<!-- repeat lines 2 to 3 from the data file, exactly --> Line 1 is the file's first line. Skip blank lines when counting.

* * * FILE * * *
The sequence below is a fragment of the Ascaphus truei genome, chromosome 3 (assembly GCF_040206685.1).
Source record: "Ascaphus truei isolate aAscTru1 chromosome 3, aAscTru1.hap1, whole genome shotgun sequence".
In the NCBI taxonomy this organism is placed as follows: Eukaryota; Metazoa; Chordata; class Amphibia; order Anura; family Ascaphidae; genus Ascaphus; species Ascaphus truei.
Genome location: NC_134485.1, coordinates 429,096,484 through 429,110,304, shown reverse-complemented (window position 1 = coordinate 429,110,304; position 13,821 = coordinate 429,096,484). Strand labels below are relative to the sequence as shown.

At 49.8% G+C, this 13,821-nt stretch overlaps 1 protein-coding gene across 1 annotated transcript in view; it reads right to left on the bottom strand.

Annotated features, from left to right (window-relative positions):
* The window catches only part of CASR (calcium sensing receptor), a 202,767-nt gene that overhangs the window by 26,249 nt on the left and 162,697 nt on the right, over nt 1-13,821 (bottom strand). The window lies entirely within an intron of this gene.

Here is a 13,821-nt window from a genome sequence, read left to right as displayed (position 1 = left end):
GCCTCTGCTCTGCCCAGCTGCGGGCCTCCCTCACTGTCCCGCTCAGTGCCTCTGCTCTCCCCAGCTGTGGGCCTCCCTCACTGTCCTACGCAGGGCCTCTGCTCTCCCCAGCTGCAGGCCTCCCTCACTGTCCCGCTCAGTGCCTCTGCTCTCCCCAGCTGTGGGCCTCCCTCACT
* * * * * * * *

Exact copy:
Source record: "Ascaphus truei isolate aAscTru1 chromosome 3, aAscTru1.hap1, whole genome shotgun sequence".
In the NCBI taxonomy this organism is placed as follows: Eukaryota; Metazoa; Chordata; class Amphibia; order Anura; family Ascaphidae; genus Ascaphus; species Ascaphus truei.